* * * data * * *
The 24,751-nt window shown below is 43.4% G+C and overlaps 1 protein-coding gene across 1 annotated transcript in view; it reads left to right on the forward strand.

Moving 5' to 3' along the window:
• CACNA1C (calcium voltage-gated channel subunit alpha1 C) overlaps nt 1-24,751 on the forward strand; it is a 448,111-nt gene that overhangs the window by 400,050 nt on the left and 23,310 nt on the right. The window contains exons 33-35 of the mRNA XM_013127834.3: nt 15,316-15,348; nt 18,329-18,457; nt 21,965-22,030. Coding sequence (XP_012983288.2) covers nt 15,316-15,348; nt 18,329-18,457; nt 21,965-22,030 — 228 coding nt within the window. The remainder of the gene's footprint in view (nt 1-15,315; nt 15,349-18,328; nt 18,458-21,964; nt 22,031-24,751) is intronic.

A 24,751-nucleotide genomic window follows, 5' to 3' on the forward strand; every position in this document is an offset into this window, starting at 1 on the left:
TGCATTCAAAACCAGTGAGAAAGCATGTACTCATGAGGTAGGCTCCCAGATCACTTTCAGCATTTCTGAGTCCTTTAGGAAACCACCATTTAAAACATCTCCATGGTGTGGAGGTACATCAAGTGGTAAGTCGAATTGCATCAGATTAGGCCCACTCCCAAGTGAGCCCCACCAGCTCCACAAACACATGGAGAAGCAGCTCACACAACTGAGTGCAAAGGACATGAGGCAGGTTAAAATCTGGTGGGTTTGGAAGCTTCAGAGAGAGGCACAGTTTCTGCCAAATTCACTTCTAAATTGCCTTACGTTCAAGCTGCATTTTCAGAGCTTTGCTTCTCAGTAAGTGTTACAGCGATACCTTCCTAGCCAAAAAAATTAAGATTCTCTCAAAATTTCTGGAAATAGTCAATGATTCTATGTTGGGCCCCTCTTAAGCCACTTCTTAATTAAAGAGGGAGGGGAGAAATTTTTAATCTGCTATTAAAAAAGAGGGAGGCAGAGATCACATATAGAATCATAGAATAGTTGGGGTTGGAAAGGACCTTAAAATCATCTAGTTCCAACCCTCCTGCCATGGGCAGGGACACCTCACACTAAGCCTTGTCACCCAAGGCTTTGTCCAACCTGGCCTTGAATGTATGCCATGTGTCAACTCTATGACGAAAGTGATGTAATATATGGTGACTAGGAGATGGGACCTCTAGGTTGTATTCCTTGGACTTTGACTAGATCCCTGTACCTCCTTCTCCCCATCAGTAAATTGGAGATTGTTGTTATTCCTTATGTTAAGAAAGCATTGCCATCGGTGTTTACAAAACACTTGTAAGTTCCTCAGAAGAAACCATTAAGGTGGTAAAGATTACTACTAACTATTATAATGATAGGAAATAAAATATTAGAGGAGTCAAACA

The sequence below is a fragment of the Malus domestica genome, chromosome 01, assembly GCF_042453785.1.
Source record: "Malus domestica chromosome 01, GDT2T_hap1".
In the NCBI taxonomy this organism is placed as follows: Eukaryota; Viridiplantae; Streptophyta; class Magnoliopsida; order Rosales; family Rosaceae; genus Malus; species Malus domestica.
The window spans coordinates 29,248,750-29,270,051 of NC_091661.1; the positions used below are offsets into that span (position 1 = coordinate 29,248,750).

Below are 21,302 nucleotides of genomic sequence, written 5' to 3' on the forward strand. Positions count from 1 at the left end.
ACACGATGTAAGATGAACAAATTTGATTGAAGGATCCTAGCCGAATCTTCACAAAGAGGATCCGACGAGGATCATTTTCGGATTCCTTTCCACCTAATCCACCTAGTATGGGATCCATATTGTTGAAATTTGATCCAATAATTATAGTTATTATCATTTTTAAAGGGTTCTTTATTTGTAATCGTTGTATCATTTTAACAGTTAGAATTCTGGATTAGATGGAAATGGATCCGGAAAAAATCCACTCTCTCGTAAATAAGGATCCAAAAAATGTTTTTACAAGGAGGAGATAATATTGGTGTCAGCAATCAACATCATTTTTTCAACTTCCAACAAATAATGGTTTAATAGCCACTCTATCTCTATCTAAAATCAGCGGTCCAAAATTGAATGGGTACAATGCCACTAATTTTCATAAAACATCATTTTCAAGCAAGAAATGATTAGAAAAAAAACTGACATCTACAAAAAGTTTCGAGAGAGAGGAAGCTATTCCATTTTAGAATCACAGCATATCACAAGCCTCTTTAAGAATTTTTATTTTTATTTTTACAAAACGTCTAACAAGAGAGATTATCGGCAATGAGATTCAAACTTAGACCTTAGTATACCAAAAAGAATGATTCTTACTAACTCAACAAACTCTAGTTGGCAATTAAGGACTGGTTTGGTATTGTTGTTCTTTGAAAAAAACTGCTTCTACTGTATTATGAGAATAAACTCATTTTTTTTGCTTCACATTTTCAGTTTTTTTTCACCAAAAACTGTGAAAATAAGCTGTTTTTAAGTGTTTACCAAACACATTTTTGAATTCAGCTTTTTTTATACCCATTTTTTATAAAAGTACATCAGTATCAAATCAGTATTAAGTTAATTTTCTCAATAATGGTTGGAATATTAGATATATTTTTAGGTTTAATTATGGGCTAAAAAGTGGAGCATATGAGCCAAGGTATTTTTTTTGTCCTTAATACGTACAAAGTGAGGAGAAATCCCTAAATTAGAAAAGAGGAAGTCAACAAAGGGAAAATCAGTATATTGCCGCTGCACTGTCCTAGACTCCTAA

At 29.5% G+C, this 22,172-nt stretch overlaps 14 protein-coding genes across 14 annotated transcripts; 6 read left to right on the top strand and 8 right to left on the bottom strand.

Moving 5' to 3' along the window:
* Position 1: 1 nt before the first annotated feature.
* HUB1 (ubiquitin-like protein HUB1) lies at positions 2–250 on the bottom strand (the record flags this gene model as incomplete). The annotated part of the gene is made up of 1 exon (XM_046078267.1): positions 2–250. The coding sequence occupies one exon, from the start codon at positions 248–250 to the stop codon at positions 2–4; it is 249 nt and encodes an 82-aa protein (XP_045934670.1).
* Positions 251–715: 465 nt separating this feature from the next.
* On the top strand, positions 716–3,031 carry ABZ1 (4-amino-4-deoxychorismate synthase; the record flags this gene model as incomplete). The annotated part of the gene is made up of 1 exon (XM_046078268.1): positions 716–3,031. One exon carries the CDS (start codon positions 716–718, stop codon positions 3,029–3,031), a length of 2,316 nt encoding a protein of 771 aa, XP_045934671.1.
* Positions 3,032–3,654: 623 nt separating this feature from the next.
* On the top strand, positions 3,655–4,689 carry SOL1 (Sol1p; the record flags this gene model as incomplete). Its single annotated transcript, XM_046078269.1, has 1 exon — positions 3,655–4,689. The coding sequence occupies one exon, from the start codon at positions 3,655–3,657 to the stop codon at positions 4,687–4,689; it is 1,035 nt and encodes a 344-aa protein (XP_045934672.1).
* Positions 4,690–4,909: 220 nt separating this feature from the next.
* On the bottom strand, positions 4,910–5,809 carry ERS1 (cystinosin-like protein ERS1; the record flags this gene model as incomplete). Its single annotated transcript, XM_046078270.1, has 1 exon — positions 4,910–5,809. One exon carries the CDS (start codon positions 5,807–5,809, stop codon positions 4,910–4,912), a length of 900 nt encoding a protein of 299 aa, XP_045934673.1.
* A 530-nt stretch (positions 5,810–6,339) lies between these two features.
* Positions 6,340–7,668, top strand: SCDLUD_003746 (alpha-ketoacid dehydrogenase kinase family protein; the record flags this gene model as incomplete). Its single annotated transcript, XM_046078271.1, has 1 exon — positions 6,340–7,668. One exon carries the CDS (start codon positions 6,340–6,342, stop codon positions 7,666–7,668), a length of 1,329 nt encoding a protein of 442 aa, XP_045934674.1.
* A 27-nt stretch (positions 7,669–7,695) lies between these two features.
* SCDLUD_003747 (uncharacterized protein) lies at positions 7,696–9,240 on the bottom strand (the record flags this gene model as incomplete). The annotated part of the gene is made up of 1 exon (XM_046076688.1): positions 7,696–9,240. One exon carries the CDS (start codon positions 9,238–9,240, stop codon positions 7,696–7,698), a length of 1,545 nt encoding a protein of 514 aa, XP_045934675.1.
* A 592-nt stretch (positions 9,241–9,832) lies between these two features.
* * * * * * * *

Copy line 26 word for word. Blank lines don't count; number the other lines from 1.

* A 592-nt stretch (positions 9,241–9,832) lies between these two features.